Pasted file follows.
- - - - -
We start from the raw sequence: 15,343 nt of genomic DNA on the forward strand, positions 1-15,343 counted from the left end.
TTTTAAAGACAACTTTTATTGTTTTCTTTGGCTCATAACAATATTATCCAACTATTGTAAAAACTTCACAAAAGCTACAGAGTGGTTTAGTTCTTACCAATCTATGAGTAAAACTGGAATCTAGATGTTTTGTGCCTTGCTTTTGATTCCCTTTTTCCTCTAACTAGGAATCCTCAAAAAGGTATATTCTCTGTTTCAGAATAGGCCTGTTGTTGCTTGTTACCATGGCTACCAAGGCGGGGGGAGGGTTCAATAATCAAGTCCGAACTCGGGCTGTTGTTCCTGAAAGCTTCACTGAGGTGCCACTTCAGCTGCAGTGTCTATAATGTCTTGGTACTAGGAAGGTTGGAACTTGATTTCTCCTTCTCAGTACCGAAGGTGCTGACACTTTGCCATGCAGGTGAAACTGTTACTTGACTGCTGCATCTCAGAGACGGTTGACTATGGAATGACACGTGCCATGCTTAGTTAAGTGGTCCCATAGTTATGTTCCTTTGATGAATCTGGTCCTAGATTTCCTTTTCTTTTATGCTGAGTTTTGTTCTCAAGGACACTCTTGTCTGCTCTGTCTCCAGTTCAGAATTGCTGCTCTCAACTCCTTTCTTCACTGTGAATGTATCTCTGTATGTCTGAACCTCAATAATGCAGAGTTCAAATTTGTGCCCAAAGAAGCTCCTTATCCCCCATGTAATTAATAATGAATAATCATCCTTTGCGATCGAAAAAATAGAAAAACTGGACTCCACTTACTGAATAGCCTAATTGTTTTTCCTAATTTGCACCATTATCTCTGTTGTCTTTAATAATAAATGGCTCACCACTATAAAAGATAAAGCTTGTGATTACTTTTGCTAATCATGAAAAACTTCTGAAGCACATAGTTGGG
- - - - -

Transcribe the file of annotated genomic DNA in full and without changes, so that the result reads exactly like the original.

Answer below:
We start from the raw sequence: 15,343 nt of genomic DNA on the forward strand, positions 1-15,343 counted from the left end.
TTTTAAAGACAACTTTTATTGTTTTCTTTGGCTCATAACAATATTATCCAACTATTGTAAAAACTTCACAAAAGCTACAGAGTGGTTTAGTTCTTACCAATCTATGAGTAAAACTGGAATCTAGATGTTTTGTGCCTTGCTTTTGATTCCCTTTTTCCTCTAACTAGGAATCCTCAAAAAGGTATATTCTCTGTTTCAGAATAGGCCTGTTGTTGCTTGTTACCATGGCTACCAAGGCGGGGGGAGGGTTCAATAATCAAGTCCGAACTCGGGCTGTTGTTCCTGAAAGCTTCACTGAGGTGCCACTTCAGCTGCAGTGTCTATAATGTCTTGGTACTAGGAAGGTTGGAACTTGATTTCTCCTTCTCAGTACCGAAGGTGCTGACACTTTGCCATGCAGGTGAAACTGTTACTTGACTGCTGCATCTCAGAGACGGTTGACTATGGAATGACACGTGCCATGCTTAGTTAAGTGGTCCCATAGTTATGTTCCTTTGATGAATCTGGTCCTAGATTTCCTTTTCTTTTATGCTGAGTTTTGTTCTCAAGGACACTCTTGTCTGCTCTGTCTCCAGTTCAGAATTGCTGCTCTCAACTCCTTTCTTCACTGTGAATGTATCTCTGTATGTCTGAACCTCAATAATGCAGAGTTCAAATTTGTGCCCAAAGAAGCTCCTTATCCCCCATGTAATTAATAATGAATAATCATCCTTTGCGATCGAAAAAATAGAAAAACTGGACTCCACTTACTGAATAGCCTAATTGTTTTTCCTAATTTGCACCATTATCTCTGTTGTCTTTAATAATAAATGGCTCACCACTATAAAAGATAAAGCTTGTGATTACTTTTGCTAATCATGAAAAACTTCTGAAGCACATAGTTGGG